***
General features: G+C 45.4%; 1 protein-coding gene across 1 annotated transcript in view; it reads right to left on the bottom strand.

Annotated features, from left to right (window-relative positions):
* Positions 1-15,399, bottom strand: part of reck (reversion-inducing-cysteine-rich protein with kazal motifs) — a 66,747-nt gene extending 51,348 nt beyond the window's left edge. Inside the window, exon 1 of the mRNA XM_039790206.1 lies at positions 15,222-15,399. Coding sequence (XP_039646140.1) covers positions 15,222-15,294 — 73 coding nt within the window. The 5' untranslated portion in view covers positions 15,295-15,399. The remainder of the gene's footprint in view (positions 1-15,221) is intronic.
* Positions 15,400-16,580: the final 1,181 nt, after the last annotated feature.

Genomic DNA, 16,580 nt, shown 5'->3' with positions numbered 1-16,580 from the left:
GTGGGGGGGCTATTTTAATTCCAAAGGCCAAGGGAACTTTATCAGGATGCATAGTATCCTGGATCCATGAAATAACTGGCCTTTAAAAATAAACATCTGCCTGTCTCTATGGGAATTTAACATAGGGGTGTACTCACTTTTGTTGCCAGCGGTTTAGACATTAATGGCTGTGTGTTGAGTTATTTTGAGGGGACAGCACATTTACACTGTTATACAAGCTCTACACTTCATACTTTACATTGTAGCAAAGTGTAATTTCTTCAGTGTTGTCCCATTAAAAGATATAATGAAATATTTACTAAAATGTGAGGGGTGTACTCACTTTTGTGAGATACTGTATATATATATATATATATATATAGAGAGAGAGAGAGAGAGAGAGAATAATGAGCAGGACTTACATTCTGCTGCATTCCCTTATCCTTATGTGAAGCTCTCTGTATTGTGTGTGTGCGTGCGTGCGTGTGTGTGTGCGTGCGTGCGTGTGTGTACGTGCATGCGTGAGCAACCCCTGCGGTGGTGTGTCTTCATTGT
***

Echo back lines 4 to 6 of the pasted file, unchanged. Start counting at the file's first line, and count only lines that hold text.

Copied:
* Positions 15,400-16,580: the final 1,181 nt, after the last annotated feature.

Genomic DNA, 16,580 nt, shown 5'->3' with positions numbered 1-16,580 from the left:
GTGGGGGGGCTATTTTAATTCCAAAGGCCAAGGGAACTTTATCAGGATGCATAGTATCCTGGATCCATGAAATAACTGGCCTTTAAAAATAAACATCTGCCTGTCTCTATGGGAATTTAACATAGGGGTGTACTCACTTTTGTTGCCAGCGGTTTAGACATTAATGGCTGTGTGTTGAGTTATTTTGAGGGGACAGCACATTTACACTGTTATACAAGCTCTACACTTCATACTTTACATTGTAGCAAAGTGTAATTTCTTCAGTGTTGTCCCATTAAAAGATATAATGAAATATTTACTAAAATGTGAGGGGTGTACTCACTTTTGTGAGATACTGTATATATATATATATATATATATAGAGAGAGAGAGAGAGAGAGAGAATAATGAGCAGGACTTACATTCTGCTGCATTCCCTTATCCTTATGTGAAGCTCTCTGTATTGTGTGTGTGCGTGCGTGCGTGTGTGTGTGCGTGCGTGCGTGTGTGTACGTGCATGCGTGAGCAACCCCTGCGGTGGTGTGTCTTCATTGT